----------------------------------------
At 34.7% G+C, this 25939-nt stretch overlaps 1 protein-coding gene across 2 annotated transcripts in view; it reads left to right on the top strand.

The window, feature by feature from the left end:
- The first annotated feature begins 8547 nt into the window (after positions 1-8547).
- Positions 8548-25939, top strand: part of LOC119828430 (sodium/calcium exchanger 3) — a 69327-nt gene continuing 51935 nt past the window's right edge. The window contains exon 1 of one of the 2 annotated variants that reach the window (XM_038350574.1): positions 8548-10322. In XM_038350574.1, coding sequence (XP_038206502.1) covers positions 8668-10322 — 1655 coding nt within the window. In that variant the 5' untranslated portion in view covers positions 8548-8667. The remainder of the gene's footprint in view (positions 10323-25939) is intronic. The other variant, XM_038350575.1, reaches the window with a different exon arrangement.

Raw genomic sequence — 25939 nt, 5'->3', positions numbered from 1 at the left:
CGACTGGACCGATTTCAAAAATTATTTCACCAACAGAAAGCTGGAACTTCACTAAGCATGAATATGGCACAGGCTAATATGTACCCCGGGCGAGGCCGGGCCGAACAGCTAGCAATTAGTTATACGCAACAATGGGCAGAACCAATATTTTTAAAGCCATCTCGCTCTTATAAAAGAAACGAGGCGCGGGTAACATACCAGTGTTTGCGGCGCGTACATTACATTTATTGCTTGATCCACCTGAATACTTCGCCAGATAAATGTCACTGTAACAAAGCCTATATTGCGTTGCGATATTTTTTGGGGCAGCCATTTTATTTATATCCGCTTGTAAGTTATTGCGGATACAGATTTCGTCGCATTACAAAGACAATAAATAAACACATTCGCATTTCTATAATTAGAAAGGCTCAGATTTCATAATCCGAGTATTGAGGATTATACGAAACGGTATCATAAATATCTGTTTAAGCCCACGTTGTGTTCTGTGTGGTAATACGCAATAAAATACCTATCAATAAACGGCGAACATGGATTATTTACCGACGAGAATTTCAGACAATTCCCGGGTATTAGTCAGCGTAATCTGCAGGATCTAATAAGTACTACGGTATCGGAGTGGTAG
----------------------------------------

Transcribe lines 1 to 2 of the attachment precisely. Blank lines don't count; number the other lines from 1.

At 34.7% G+C, this 25939-nt stretch overlaps 1 protein-coding gene across 2 annotated transcripts in view; it reads left to right on the top strand.

The window, feature by feature from the left end: